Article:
"‘Wake up! Pay attention! Don’t miss this detail!’ Once you write down a goal, your brain will be working overtime to see you get it.”
The only downfall to this method is that you'll need to be extra diligent in your transaction recording. Save your receipts and log them at the end of every day to be sure you don't miss a thing.
Calculate with Spreadsheets
If you prefer a just-the-facts approach to budgeting, consider a spreadsheet. Excel and Google sheets aren't colorful or automated, but they are simple, straightforward, time-tested classics.
For some, spreadsheets can be overwhelming, but once you get started they can be extremely easy to use.
Check out YouTube for tutorials or study up on websites like GeekGirls to help you get started. Once you learn how to enter in formulas, you can make a spreadsheet that automatically changes all the calculations once you enter new numbers in. A nice middle-ground between the benefits of manual tracking and apps.
Make A Buckets List
If you’re comfortable with some automation but prefer to hit “SEND” on those bill payments yourself, consider funneling money into buckets for individual bills or goals.
Some call this The Envelope System, in which you would put a certain amount of money from each paycheck into a categorized envelope. For example, you could have an envelope for rent, an envelope for food, an envelope for a vacation, and so on.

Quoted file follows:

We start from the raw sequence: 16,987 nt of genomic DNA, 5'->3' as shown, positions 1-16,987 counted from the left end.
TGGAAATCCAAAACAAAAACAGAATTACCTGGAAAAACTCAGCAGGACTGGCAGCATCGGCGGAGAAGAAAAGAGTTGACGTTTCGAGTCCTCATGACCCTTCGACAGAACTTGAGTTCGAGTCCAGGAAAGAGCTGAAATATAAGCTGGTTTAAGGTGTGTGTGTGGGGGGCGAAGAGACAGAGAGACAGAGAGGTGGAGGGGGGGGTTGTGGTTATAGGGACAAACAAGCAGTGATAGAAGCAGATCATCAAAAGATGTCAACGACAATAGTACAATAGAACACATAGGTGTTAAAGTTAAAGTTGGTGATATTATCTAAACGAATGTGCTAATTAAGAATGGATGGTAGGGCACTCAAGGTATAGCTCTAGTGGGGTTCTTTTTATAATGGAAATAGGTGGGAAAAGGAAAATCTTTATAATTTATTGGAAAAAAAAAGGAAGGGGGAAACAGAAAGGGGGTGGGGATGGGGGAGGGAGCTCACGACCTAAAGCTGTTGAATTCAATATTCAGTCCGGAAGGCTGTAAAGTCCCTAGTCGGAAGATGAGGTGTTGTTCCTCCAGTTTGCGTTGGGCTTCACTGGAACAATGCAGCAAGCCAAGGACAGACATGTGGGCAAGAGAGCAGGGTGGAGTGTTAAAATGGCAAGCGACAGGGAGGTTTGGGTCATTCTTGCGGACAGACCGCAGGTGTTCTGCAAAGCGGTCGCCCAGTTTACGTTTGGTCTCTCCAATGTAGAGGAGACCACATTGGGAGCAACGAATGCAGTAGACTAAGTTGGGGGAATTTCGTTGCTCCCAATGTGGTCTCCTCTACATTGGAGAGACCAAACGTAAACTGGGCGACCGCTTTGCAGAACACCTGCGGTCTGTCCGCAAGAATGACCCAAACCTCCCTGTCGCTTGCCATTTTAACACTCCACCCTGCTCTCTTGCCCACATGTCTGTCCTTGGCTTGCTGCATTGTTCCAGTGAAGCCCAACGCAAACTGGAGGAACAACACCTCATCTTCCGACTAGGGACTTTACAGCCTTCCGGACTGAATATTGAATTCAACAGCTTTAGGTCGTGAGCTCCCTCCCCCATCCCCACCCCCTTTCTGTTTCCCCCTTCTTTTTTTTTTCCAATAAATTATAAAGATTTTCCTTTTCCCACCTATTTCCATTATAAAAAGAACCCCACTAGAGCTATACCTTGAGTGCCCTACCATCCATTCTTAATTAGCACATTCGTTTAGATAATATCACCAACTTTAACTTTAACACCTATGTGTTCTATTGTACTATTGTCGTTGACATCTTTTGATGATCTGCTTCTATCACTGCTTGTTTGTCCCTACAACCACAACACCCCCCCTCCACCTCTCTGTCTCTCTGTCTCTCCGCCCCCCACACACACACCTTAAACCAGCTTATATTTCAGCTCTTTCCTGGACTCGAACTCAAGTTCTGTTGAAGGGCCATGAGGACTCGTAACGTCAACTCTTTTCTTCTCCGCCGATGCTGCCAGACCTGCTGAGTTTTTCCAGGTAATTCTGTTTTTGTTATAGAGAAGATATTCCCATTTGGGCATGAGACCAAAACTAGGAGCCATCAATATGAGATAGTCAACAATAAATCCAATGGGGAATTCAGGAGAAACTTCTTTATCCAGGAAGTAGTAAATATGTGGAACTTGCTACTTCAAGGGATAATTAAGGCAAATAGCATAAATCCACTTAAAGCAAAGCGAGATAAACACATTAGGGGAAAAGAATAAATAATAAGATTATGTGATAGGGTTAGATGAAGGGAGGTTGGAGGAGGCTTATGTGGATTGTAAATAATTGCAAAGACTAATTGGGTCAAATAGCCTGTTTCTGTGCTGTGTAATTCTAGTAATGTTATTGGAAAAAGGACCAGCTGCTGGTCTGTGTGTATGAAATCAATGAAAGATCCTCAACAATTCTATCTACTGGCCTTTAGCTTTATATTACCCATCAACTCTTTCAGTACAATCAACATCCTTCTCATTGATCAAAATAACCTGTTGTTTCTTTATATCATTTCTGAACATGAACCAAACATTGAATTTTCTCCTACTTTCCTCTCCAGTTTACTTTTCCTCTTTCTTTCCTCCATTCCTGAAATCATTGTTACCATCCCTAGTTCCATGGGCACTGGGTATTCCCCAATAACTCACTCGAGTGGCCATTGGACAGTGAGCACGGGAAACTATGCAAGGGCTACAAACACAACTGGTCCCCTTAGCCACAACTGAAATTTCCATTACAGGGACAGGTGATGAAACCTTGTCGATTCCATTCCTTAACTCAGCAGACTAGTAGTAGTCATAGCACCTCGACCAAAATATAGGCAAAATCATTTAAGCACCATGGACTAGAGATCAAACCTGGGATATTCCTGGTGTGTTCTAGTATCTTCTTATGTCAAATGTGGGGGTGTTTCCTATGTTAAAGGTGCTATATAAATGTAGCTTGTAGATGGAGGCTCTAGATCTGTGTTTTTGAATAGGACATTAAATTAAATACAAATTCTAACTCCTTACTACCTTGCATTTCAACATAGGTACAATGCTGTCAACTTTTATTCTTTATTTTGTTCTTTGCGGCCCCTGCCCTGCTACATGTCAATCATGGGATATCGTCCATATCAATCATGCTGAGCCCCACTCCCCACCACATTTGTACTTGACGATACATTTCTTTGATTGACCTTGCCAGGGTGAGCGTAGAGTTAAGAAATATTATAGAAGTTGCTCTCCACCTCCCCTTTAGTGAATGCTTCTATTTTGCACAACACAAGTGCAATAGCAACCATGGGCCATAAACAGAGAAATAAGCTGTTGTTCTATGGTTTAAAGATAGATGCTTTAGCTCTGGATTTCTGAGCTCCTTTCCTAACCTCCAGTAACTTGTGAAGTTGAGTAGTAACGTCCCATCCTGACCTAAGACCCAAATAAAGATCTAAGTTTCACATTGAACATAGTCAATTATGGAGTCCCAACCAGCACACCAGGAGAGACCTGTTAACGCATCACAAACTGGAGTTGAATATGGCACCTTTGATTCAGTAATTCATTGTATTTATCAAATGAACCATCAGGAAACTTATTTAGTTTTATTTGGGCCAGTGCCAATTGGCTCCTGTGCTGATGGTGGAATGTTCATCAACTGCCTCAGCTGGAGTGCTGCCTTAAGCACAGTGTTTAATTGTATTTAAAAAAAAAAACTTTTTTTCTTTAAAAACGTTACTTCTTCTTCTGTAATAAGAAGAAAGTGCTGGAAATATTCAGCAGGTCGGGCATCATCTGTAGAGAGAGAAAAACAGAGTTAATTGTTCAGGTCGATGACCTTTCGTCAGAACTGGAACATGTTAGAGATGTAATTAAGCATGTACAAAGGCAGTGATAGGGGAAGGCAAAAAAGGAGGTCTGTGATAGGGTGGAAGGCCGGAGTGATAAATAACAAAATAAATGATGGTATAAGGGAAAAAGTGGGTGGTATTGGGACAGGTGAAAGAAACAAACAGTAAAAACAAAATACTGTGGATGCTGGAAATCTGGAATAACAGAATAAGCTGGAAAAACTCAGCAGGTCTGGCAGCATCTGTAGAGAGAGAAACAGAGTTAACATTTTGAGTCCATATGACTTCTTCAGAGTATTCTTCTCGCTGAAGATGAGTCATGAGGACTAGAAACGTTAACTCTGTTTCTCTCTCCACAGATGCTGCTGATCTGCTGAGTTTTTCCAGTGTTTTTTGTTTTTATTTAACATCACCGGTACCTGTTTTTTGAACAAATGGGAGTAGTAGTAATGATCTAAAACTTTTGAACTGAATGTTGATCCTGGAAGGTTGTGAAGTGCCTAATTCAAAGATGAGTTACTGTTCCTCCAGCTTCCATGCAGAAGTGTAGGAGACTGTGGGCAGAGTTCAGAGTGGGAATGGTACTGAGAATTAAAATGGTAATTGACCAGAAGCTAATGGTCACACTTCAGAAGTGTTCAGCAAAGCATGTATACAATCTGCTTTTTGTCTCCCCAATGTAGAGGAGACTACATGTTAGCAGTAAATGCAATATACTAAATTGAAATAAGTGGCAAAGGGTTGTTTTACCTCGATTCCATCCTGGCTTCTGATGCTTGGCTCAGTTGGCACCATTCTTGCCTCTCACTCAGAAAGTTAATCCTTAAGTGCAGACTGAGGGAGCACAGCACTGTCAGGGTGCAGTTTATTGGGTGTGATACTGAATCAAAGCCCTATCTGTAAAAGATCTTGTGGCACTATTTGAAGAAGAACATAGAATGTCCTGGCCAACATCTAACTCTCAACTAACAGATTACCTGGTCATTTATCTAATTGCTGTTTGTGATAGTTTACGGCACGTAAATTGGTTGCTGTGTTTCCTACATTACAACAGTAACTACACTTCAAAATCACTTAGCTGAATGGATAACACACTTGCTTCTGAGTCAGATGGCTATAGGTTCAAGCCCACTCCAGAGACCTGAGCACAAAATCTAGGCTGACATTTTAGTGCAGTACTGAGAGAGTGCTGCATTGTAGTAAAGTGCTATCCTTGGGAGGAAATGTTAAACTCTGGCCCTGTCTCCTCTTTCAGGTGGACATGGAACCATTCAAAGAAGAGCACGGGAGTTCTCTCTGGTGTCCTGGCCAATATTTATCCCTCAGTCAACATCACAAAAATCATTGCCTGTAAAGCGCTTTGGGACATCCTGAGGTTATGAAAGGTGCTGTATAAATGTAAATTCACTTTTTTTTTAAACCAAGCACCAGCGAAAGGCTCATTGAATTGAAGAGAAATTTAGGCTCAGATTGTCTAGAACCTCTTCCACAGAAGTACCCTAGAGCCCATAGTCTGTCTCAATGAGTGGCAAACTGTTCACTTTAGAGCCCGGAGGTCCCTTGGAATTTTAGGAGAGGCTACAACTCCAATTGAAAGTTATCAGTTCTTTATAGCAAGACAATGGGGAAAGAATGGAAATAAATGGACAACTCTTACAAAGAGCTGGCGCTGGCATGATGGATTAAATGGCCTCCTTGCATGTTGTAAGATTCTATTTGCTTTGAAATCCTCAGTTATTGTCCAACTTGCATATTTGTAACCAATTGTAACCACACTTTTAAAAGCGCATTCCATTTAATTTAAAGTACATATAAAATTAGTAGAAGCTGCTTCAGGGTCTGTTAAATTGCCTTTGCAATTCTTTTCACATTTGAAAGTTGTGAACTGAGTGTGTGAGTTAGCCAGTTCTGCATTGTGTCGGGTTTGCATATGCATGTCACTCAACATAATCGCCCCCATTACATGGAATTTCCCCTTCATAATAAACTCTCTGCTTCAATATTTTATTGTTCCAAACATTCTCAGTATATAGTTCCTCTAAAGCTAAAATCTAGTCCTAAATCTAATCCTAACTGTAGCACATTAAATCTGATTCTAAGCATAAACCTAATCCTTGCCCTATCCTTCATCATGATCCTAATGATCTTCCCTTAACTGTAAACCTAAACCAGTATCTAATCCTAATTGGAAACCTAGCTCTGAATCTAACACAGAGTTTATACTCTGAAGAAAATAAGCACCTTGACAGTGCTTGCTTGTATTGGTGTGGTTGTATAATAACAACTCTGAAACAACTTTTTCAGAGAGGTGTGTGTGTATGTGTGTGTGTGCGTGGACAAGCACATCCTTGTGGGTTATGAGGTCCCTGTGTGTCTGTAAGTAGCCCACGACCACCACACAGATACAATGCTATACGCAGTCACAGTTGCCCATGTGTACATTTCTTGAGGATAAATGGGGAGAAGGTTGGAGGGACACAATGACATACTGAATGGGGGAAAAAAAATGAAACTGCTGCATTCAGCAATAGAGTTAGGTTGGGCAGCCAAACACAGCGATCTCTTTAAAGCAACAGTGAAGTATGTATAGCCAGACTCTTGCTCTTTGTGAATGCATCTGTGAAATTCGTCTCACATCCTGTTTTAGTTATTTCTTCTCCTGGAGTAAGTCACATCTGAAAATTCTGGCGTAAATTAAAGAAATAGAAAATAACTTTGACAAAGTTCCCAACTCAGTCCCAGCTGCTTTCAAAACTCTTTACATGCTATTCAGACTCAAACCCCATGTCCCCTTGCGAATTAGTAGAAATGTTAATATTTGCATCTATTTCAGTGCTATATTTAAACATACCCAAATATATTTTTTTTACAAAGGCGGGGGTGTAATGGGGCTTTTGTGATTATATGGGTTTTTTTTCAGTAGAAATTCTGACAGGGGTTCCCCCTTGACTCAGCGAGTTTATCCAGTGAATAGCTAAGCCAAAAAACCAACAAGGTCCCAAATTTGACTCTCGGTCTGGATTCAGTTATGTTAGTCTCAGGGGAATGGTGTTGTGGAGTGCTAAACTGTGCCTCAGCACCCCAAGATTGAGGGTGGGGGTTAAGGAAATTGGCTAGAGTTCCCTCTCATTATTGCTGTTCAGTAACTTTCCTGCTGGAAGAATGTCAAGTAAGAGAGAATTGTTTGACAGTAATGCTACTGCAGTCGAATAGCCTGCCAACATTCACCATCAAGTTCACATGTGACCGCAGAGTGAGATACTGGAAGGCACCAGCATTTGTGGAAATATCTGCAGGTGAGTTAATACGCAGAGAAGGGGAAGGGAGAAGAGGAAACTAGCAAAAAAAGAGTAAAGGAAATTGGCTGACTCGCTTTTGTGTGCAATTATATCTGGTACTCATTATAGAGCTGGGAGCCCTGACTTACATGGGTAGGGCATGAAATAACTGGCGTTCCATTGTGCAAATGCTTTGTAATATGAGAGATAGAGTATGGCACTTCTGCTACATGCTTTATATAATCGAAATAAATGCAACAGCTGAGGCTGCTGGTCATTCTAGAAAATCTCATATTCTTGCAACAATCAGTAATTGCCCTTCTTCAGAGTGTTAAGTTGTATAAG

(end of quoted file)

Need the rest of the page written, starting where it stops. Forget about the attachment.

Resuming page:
Sandy Smith of Yes, I Am Cheap is a huge proponent of the envelope system and attributes it to helping her pay off debt. If you love this idea but prefer not to have cash laying around, you could try digital envelopes:
CapitalOne360 allows users to open “subaccounts” of their savings accounts so they can fund specific goals.
Ally lets customers open multiple savings accounts for the same purpose. After calculating your budget and deciding how much you can save from each pay period, set up
Keep Trying Until You Find Something that Works
Here's the thing about putting different budgeting methods on for size: sometimes they'll seem like they fit when in reality they don't. If you try one for a month and find no success, try another for the next month.
Keep tweaking until you find the right method for you and you'll be sure to land on a method that matches your lifestyle.
When it comes to budgeting, it's a marathon, not a sprint. Just keep trying and you'll eventually find something you can stick to for a long time to come.